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. Last Updated: 07/27/2016

Cabinet Gives Exporters a Boost

Warning that overdependence on natural resource exports could lead to another financial crisis, Prime Minister Mikhail Kasyanov on Thursday approved a plan to provide nearly $1 billion in financing and other kinds of support for exporting manufacturers.

"If the current structure and volume of exports and imports remain the same, in a couple of years a financial and economic crisis could become possible," Kasyanov told a Cabinet meeting, according to the government's official web site, www.government.ru.

"[The export support plan] could be launched next year," said Deputy Economic Development and Trade Minister Maxim Medvedkov, whose ministry developed the plan, adding that the plan needs refining.

Kasyanov also ordered Medvedkov's ministry, together with the Finance Ministry, to define by Dec. 1 the roles and sources of financing for Roseximbank and Roseximgarant, which will become the state's export bank and export insurance agency, respectively.

Under the plan, Roseximbank could get a $50 million boost in capital through a new share issue, approved by the government this summer.

Roseximbank's capital was about144 million rubles ($4.6 million) as of the first quarter of 2002, according to Interfax Rating Agency.

The plan also foresees capitalizing Roseximgarant with up to 51 billion rubles ($1.7 billion), according to local news agencies.

Kasyanov said the export structure should be overhauled within four years, a timeframe economists called extremely ambitious.

"It is a very good long-term goal, but systemically it will be a big problem," said James Fenkner, chief strategist at Troika Dialog. "In the Western markets there is overcapacity in a lot of manufacturing sectors, so they don't need Russian goods."

Half of the revenues in next year's $72 billion budget are expected to come from oil and gas alone, supplemented by metals and other raw natural resources.

So far this year, some $37 billion worth of foreign goods have been imported, which is about 50 percent more than manufactured exports. Imports could continue to squeeze many domestic goods if inflation rises and the ruble appreciates, making imports relatively less expensive.

Economists said while the export structure held the economy captive to fluctuations in the oil price, the economy is not on the verge of a collapse. However, they said budget problems would probably begin if the price hits $17 per barrel and crisis conditions could arise at $10, which is about a third of the current price.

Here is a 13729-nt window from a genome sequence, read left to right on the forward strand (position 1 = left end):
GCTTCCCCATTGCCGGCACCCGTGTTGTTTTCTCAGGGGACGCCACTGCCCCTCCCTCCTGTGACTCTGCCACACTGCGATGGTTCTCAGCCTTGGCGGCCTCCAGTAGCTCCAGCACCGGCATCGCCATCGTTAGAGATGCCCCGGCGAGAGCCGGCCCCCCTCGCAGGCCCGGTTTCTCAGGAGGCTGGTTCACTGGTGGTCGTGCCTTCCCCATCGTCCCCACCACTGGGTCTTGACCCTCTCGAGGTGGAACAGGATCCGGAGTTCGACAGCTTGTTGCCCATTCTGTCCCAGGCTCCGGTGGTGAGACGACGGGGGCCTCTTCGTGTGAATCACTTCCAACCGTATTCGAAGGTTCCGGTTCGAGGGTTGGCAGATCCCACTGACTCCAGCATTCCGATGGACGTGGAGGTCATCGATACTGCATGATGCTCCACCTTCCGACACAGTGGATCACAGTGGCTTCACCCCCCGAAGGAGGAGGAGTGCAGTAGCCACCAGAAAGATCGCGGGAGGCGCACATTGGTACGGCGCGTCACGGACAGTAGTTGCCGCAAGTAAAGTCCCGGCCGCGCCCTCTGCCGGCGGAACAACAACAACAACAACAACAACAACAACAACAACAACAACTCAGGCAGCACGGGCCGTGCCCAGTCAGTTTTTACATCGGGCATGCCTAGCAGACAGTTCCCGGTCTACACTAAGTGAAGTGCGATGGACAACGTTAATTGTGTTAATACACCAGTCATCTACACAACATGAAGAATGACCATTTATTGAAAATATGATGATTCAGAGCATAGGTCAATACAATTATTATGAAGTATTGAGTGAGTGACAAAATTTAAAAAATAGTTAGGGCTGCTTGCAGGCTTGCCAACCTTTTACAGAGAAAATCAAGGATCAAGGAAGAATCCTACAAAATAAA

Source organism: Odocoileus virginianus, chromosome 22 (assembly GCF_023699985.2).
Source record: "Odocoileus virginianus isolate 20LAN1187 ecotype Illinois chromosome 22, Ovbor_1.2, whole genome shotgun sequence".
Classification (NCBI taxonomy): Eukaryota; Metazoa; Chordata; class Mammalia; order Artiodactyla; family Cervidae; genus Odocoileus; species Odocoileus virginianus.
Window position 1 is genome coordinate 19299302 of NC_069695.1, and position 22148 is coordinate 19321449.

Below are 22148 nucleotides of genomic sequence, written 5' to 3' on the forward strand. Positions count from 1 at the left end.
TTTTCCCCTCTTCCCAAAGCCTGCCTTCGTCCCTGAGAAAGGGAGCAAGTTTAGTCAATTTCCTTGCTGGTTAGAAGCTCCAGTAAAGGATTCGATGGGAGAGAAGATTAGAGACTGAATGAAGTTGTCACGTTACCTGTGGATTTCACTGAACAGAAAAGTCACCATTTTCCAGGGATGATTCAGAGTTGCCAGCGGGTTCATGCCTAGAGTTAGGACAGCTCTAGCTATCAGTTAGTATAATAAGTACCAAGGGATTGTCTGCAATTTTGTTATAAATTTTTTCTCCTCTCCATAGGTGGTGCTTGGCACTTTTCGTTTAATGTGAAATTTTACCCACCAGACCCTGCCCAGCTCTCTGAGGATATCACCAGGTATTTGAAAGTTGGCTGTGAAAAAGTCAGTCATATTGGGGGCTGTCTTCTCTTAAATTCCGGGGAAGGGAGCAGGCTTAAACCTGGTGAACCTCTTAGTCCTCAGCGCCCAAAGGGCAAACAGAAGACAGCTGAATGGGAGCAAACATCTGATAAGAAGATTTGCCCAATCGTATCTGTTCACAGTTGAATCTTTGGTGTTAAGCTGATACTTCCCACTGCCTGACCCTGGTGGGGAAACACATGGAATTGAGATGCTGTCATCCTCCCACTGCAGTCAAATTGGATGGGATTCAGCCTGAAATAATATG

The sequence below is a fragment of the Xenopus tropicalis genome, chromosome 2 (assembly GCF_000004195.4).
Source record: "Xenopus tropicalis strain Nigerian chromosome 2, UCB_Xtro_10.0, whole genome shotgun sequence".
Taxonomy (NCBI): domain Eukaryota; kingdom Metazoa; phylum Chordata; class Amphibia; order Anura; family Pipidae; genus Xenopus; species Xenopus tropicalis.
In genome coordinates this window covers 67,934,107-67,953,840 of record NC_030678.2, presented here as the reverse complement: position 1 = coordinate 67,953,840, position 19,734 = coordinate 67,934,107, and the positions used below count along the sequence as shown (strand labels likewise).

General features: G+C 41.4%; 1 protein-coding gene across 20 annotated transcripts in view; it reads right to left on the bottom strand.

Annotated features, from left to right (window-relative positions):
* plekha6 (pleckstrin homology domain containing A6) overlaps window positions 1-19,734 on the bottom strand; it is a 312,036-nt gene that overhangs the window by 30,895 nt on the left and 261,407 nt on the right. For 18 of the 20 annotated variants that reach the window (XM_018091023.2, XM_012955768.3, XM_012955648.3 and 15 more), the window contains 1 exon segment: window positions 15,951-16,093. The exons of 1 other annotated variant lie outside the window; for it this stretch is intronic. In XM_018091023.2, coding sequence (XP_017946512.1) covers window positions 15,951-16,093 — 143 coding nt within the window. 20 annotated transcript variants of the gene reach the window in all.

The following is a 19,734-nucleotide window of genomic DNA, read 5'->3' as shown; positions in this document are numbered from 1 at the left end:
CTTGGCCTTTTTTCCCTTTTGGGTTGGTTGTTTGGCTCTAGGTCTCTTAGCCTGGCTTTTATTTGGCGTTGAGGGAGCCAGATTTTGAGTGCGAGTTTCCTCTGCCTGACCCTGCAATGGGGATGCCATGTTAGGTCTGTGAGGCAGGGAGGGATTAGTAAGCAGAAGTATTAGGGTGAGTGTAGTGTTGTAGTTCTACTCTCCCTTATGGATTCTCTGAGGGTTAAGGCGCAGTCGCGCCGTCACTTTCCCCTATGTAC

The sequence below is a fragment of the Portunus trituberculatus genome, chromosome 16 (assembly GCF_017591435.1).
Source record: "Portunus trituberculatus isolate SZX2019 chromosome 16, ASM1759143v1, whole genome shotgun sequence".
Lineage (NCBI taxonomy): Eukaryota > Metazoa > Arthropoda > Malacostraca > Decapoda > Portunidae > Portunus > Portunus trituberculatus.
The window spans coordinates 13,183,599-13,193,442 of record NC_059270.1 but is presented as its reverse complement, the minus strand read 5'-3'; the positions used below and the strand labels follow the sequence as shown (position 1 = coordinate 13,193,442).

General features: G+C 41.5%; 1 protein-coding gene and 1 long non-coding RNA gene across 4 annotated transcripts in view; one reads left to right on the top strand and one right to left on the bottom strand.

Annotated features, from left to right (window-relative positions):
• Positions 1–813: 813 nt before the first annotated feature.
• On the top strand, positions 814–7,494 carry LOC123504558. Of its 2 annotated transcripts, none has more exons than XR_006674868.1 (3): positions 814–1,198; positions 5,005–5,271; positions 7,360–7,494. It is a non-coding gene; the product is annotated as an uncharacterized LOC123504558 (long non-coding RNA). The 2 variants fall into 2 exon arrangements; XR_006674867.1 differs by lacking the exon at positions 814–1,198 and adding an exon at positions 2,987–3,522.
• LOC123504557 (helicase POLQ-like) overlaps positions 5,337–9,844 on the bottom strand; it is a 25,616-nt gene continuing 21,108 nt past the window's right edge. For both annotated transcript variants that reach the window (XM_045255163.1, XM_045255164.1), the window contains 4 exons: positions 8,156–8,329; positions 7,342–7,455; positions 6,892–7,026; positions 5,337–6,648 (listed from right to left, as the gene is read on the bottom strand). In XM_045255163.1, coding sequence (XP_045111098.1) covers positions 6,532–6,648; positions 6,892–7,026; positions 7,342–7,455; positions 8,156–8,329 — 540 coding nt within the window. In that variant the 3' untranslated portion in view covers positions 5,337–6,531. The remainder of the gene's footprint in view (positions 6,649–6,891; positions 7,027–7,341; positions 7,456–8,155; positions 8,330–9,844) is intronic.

"There are no indications for total crisis. Perhaps a crisis in the banking system, with corporate insolvency, but not a macroeconomic crisis," said Alexei Moiseyev, economist at Renaissance Capital. "[Kasyanov's] statement seemed somewhat political, that it is politically necessary to support manufacturers of highly-processed goods."

World Bank economist Christof Ruhl also saw no indications of a looming crisis. "I see a slowdown in growth," he said. "The economy has hit capacity. ... Investment rates are low, so growth is low."

The government hopes the creation of an export bank and a export insurance agency could help shift the structure of exports.

"For exporters of goods like televisions, an ex-im bank wouldn't help, but for exports of goods that take a long time to produce, such as ships, it could help," Moiseyev said.

"Russia's main exports are goods like oil that don't need a guarantee, though if it's part of a strategy of fostering production in Russia, that's fine," Ruhl said.

In addition to guaranteeing exports, subsidizing interest rates for exporters and insuring risks, the government needs to continue forging ahead with its banking sector and administrative reform plans, economists said.

"The environment should be changed so that all would-be entrepreneurs have the same chance to get investment capital, that is, people's savings," Ruhl said.

"A much more realistic proposal, and one that is more in Russia's hands, is to develop a large consumer base like in most developed countries," Fenkner said. "That means small business development and financial intermediation in Russia, not offshore. ... But given the political calendar, the 2003-04 elections, nothing really major is going to take place."